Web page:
A Study in Contrast
But when I was about three exits from my turnoff, I got pulled over by the Massachusetts State Police. The cop was a diminutive African American fellow who looked startlingly like one of my readers who used to be a MA statie. He'd advised me that several people had called in complaints about me and my muffler. When I told him why I couldn't stop, he insisted, rightly, that I had to get the muffler off any way I could.
He was nice enough about it and watched and stood guard over me as I got on my back in the breakdown lane and tried pulling off the muffler. I couldn't do it. It was stuck on the rubber bushing and I couldn't pull it off by hand. When I told the statie this, he then reached into his pants pocket and pulled out and opened the sharpest knife I'd ever felt outside of a Ka-Bar. He then handed it to me handle first and told me to try that.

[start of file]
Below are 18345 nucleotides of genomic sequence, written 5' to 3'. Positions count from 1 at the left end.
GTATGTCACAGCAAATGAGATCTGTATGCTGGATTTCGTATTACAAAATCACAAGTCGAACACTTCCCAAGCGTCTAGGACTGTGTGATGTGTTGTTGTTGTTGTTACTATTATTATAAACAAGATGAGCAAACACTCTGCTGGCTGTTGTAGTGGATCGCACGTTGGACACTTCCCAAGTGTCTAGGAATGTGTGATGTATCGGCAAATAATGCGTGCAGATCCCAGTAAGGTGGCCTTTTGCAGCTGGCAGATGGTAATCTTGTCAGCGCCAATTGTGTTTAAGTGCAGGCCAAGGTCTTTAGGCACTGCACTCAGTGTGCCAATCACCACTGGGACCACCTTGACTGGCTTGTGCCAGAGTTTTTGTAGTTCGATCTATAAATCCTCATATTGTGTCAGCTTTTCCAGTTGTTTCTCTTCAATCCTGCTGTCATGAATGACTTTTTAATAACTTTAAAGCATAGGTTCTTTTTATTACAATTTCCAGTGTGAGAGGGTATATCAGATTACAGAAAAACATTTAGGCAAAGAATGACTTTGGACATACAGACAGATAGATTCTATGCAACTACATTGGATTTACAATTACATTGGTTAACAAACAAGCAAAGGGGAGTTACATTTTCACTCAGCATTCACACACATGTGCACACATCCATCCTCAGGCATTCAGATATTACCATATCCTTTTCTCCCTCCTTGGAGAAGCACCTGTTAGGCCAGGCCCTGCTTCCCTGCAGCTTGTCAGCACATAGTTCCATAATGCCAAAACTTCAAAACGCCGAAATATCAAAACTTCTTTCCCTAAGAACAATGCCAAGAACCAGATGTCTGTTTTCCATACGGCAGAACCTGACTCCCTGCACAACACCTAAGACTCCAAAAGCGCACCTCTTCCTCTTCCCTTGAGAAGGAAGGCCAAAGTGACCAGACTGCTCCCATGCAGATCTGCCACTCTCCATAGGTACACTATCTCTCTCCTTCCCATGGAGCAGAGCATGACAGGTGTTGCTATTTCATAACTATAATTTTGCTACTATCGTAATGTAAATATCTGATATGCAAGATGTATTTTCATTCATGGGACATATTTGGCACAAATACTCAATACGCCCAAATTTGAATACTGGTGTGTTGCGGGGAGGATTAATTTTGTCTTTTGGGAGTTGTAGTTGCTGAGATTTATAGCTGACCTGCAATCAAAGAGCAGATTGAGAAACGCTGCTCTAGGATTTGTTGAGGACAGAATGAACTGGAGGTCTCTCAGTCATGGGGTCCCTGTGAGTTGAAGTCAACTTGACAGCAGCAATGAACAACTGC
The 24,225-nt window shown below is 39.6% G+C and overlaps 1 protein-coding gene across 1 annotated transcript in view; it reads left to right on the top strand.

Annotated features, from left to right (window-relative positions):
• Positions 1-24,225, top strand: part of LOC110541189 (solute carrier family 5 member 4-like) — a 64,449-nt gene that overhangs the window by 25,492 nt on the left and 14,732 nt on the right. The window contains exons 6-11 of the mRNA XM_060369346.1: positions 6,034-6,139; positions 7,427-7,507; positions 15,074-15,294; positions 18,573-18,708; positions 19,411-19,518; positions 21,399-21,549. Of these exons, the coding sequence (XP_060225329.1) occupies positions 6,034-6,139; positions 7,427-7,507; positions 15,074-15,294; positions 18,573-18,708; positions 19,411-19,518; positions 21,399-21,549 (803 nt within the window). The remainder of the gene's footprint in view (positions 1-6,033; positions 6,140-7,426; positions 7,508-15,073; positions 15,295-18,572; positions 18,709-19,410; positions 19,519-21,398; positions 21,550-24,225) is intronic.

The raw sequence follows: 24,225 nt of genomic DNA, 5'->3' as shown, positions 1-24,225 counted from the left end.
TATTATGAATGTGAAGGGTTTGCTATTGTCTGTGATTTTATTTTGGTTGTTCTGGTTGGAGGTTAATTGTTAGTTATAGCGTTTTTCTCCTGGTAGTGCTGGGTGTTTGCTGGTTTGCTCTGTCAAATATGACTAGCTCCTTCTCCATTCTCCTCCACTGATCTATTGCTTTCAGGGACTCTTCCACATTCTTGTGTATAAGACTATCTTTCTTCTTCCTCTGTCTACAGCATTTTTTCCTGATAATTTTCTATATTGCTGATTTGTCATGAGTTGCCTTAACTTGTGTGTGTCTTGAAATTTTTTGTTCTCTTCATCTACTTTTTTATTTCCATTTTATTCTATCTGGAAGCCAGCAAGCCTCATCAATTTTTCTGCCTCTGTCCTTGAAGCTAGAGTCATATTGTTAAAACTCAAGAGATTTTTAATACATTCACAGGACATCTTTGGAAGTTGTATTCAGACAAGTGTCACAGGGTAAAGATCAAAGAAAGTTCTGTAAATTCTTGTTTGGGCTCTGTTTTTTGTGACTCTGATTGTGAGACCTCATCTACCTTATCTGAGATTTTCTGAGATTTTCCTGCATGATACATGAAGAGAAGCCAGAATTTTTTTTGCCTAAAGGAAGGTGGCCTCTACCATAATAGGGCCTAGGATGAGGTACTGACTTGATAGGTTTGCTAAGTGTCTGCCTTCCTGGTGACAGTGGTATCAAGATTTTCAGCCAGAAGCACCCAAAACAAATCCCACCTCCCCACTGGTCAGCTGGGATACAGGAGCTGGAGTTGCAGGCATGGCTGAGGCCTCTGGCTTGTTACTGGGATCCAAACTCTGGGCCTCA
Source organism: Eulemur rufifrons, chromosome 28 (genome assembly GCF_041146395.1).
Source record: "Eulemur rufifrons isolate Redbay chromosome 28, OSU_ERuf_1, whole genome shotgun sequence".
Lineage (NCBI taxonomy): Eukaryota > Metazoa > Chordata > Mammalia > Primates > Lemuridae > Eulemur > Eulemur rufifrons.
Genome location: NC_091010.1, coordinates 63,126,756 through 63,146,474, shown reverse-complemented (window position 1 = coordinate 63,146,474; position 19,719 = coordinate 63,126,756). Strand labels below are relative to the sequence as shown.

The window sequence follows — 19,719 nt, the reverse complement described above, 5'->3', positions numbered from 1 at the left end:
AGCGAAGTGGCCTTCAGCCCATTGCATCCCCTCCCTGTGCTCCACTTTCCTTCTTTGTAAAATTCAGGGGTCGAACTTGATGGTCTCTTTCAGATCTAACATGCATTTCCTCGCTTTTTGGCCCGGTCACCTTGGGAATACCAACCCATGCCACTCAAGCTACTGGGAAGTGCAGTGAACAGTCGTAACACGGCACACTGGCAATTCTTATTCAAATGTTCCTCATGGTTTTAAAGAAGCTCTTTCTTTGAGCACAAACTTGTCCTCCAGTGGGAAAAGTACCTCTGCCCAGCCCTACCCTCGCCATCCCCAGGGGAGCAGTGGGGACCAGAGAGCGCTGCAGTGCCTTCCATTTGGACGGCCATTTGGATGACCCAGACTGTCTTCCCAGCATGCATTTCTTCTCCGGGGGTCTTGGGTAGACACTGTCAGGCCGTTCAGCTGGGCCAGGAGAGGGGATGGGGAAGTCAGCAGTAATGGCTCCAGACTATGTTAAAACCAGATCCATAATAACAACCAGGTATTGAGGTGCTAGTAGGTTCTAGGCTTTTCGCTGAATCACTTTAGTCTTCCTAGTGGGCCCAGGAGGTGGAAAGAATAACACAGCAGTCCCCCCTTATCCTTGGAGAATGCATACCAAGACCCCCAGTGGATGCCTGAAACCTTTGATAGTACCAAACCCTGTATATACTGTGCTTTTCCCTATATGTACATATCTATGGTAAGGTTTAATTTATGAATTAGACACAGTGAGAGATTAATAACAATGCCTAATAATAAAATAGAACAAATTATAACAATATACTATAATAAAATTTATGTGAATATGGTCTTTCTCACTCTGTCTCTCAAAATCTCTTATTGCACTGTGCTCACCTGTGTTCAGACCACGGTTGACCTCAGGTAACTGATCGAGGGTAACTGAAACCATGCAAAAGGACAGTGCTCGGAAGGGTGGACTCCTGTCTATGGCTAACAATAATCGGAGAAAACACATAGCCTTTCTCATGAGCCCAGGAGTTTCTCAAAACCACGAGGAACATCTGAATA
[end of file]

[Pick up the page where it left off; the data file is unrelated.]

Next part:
I was able to cut the bushing within seconds and I then took the rebellious muffler and threw it in my back seat. That black policeman had no idea what I was going to do with that razor-sharp knife but he trusted me with it, anyway. And, naturally, I used it for its intended purpose and gave it back to him. Then we shook hands and parted ways.
Contrast this with what happened to Terence Crutcher in Tulsa last Friday. Discuss.